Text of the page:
Rivas and I awoke to a clear, sunny day. The kind of day that depresses you if your plan used to be climbing mountains. We dried everything out again, the morning ritual. Breakfast was down the hill at the Tom's Place cafe. Something to be said for not having any local competition: waitresses can be as grouchy as they want. These were grouchy with panache, a matter of prickly pride. The food was great, however, and the waitresses warmed to us once they saw we were there to eat and not be just a burden.
Properly fueled, we hit the dirt roads again. North of Chidalgo Canyon we discovered numerous mines. Some of the sites were just remnants, others were simply a caved in hole in the side of a hill. However, we did find several mines that had been a going concern in their day. The "Casa Diablo" mine had huge mounds of talings, several foundations for cabins, a small mountain of trash (old tins, cans, glass, etc...) and , of course, a deep mine shaft. I went into the shaft cautiously and quietly and my headlamp became neccessary after about 20ft. There were a couple of small cave-ins that had been shored up with boards and logs. I studdied them with care before continuing. I started getting creeped out after about a hundred feet. My light couldn't reach the end of the tunnel and behind me the mine entrance was just a distant light. Enough. Time to get out.
We found another significant mine site, the "Slim Chance". Despite the claim's name there was every indication that this site had been in buisness for quite a while. The remains of two cabins, one still standing, were perched on the hill of a little canyon. The mine shaft had significant cave-in damage at the mouth though one could peer into the shaft by shoving aside some rocks and dirt. As at Casa Diablo there was a big trash heap, talings piles, and other deritrus.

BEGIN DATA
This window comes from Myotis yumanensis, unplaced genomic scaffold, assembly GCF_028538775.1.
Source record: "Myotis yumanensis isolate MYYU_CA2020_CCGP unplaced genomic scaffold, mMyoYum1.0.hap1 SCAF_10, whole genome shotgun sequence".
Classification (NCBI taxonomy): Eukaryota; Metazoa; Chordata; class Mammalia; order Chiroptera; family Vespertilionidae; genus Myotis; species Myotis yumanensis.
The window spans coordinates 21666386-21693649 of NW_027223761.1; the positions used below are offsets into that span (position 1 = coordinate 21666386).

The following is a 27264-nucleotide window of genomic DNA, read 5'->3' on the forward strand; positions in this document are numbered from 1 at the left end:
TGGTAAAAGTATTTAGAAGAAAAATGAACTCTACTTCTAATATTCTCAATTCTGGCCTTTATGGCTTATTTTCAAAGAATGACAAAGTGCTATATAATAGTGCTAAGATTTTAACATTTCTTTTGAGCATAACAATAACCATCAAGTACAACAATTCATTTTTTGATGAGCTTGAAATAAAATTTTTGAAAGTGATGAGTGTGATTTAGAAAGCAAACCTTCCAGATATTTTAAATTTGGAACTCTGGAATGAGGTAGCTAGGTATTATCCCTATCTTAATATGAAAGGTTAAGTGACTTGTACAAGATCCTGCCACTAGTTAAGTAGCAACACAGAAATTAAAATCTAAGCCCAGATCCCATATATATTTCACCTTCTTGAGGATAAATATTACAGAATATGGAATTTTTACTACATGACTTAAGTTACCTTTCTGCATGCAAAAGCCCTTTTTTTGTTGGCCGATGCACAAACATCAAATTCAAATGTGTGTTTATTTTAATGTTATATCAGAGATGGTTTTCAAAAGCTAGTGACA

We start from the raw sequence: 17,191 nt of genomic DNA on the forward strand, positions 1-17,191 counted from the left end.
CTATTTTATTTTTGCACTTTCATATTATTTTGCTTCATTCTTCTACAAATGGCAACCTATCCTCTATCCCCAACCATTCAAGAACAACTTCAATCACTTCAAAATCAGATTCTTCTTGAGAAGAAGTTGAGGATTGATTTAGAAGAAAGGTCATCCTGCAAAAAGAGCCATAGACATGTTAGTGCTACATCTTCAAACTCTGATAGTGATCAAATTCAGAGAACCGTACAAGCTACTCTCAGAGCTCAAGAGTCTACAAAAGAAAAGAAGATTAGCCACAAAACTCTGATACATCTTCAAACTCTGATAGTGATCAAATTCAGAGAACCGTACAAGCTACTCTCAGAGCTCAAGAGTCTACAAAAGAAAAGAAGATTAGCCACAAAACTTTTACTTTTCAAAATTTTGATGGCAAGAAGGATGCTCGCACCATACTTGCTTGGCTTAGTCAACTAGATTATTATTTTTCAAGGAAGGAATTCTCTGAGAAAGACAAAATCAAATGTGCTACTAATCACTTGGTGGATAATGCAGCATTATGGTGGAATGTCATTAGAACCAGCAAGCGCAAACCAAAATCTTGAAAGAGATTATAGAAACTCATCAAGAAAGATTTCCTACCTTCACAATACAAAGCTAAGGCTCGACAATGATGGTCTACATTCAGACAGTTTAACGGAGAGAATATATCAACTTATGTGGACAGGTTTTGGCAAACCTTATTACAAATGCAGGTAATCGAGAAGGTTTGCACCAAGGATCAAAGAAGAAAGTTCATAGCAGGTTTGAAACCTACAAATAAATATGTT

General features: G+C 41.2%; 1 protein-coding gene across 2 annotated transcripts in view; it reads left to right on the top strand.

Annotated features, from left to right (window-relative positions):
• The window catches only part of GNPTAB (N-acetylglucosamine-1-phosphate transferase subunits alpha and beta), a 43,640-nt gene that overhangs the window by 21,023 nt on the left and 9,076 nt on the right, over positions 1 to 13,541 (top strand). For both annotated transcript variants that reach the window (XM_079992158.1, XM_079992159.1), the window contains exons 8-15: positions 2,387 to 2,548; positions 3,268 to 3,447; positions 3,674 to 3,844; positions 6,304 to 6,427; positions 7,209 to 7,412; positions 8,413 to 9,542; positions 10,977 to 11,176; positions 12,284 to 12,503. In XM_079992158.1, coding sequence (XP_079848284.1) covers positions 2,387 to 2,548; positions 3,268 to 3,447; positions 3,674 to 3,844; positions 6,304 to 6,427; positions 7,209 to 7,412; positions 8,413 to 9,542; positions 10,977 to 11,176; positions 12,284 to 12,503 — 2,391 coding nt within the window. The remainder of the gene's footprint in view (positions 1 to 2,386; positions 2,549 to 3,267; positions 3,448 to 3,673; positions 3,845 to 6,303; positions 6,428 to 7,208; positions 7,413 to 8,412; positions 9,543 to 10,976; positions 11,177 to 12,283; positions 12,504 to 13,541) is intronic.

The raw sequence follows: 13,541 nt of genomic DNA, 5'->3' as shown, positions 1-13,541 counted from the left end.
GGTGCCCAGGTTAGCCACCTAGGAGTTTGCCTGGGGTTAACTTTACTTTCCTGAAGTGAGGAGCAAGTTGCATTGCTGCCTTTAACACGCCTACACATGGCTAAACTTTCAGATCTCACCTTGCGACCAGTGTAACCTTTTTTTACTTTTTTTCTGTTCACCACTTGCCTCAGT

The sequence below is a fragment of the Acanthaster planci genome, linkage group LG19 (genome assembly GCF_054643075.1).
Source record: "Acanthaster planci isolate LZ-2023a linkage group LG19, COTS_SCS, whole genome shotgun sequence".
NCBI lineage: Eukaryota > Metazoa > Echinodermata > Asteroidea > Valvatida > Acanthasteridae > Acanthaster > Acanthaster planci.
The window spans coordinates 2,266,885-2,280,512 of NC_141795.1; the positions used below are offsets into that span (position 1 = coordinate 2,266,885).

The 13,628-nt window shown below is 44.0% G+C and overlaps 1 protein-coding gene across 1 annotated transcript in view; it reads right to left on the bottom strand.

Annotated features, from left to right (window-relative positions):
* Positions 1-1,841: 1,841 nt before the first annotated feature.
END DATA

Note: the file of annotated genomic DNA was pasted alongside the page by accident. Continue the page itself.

Returning to the roads we headed north through miles of desert, eventually arriving at the derelict Benton Hot Springs, a village of about 100 people whose sole economy was based on it's stagecoach stop heritage and what few people could be attracted to the spring. Continuing north and west we drove on black-top through a largely untouched wilderness of high valleys, mesas, and plateaus. Truly beautiful country with surprises around every corner. Soon we descended into the southern edge of Mono Lake.
Turning north on 395 we passed Lee Vining and hung a right on the road to Bodie State Historical Park. This site is a Gold Rush ghost town where the population exploded from 200 to 10,000 in the space of a year. Despite a fire in 1929 there remains at least 200 buildings in what the Park Service calls "arrested decay". A visitor can wander through the town, the residences, the church, and numerous businesses. One can see the mortuary, the assayer office, the school and several saloons. There are derelict cars, mining junk, old carriages, everything is still here. I'm at a loss to adequately describe this place. It's a touch of the old stuff, magical. I think the pictures can give you a better sense of it than 1,000 words of mine.
We returned to Mammoth and spent the evening at Convict Lake under rainy skies. We'd had enough of rain so we had pizza and watched game 1 of the NBA Finals at the Restaurant at Convict Lake.